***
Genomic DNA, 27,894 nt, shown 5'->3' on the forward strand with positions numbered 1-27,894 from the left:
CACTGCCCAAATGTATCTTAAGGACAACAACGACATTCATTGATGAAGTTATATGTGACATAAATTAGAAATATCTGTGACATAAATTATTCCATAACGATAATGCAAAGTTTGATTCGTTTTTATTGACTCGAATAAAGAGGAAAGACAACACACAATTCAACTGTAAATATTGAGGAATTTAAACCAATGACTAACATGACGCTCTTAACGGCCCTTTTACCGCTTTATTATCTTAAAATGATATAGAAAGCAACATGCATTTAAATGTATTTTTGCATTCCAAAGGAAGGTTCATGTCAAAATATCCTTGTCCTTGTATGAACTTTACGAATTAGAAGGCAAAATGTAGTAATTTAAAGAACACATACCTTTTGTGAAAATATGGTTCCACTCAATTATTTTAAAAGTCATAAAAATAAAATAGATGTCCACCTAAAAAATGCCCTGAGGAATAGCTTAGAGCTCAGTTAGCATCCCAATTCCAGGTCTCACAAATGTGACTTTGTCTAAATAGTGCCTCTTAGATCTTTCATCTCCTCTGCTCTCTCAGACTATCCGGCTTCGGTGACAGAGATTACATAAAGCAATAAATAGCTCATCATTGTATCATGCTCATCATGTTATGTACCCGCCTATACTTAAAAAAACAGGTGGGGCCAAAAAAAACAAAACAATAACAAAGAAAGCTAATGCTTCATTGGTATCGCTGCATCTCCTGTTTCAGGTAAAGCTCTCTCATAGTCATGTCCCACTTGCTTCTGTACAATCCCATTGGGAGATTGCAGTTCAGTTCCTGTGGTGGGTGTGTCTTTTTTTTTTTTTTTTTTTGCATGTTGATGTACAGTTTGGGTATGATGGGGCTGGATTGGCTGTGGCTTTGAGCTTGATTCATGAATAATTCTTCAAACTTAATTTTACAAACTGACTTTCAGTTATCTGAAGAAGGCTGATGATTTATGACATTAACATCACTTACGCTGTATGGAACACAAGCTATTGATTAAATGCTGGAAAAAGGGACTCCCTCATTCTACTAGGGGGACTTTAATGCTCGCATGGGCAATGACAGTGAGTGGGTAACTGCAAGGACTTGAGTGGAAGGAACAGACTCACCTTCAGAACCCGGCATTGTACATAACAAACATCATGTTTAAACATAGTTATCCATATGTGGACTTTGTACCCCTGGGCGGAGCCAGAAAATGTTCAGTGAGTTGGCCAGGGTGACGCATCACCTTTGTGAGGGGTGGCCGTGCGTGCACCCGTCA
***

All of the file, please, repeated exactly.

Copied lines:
Genomic DNA, 27,894 nt, shown 5'->3' on the forward strand with positions numbered 1-27,894 from the left:
CACTGCCCAAATGTATCTTAAGGACAACAACGACATTCATTGATGAAGTTATATGTGACATAAATTAGAAATATCTGTGACATAAATTATTCCATAACGATAATGCAAAGTTTGATTCGTTTTTATTGACTCGAATAAAGAGGAAAGACAACACACAATTCAACTGTAAATATTGAGGAATTTAAACCAATGACTAACATGACGCTCTTAACGGCCCTTTTACCGCTTTATTATCTTAAAATGATATAGAAAGCAACATGCATTTAAATGTATTTTTGCATTCCAAAGGAAGGTTCATGTCAAAATATCCTTGTCCTTGTATGAACTTTACGAATTAGAAGGCAAAATGTAGTAATTTAAAGAACACATACCTTTTGTGAAAATATGGTTCCACTCAATTATTTTAAAAGTCATAAAAATAAAATAGATGTCCACCTAAAAAATGCCCTGAGGAATAGCTTAGAGCTCAGTTAGCATCCCAATTCCAGGTCTCACAAATGTGACTTTGTCTAAATAGTGCCTCTTAGATCTTTCATCTCCTCTGCTCTCTCAGACTATCCGGCTTCGGTGACAGAGATTACATAAAGCAATAAATAGCTCATCATTGTATCATGCTCATCATGTTATGTACCCGCCTATACTTAAAAAAACAGGTGGGGCCAAAAAAAACAAAACAATAACAAAGAAAGCTAATGCTTCATTGGTATCGCTGCATCTCCTGTTTCAGGTAAAGCTCTCTCATAGTCATGTCCCACTTGCTTCTGTACAATCCCATTGGGAGATTGCAGTTCAGTTCCTGTGGTGGGTGTGTCTTTTTTTTTTTTTTTTTTTGCATGTTGATGTACAGTTTGGGTATGATGGGGCTGGATTGGCTGTGGCTTTGAGCTTGATTCATGAATAATTCTTCAAACTTAATTTTACAAACTGACTTTCAGTTATCTGAAGAAGGCTGATGATTTATGACATTAACATCACTTACGCTGTATGGAACACAAGCTATTGATTAAATGCTGGAAAAAGGGACTCCCTCATTCTACTAGGGGGACTTTAATGCTCGCATGGGCAATGACAGTGAGTGGGTAACTGCAAGGACTTGAGTGGAAGGAACAGACTCACCTTCAGAACCCGGCATTGTACATAACAAACATCATGTTTAAACATAGTTATCCATATGTGGACTTTGTACCCCTGGGCGGAGCCAGAAAATGTTCAGTGAGTTGGCCAGGGTGACGCATCACCTTTGTGAGGGGTGGCCGTGCGTGCACCCGTCA